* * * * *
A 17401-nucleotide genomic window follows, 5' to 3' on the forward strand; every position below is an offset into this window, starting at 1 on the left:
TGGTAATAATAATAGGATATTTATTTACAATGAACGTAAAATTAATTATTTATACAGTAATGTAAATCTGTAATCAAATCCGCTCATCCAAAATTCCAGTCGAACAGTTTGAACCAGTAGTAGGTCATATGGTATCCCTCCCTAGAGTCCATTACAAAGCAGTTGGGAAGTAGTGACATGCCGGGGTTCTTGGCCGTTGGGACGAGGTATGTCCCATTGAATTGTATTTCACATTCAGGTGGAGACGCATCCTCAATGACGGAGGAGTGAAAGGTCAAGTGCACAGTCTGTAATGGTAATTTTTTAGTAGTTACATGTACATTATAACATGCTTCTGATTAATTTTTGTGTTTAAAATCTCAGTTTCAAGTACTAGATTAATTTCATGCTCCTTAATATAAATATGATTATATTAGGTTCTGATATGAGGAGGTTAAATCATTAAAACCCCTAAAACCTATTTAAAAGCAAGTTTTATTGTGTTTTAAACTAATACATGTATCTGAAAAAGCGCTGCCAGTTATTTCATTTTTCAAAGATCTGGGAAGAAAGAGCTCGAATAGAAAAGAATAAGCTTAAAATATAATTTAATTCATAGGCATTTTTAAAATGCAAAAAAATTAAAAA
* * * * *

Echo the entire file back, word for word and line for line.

A 17401-nucleotide genomic window follows, 5' to 3' on the forward strand; every position below is an offset into this window, starting at 1 on the left:
TGGTAATAATAATAGGATATTTATTTACAATGAACGTAAAATTAATTATTTATACAGTAATGTAAATCTGTAATCAAATCCGCTCATCCAAAATTCCAGTCGAACAGTTTGAACCAGTAGTAGGTCATATGGTATCCCTCCCTAGAGTCCATTACAAAGCAGTTGGGAAGTAGTGACATGCCGGGGTTCTTGGCCGTTGGGACGAGGTATGTCCCATTGAATTGTATTTCACATTCAGGTGGAGACGCATCCTCAATGACGGAGGAGTGAAAGGTCAAGTGCACAGTCTGTAATGGTAATTTTTTAGTAGTTACATGTACATTATAACATGCTTCTGATTAATTTTTGTGTTTAAAATCTCAGTTTCAAGTACTAGATTAATTTCATGCTCCTTAATATAAATATGATTATATTAGGTTCTGATATGAGGAGGTTAAATCATTAAAACCCCTAAAACCTATTTAAAAGCAAGTTTTATTGTGTTTTAAACTAATACATGTATCTGAAAAAGCGCTGCCAGTTATTTCATTTTTCAAAGATCTGGGAAGAAAGAGCTCGAATAGAAAAGAATAAGCTTAAAATATAATTTAATTCATAGGCATTTTTAAAATGCAAAAAAATTAAAAA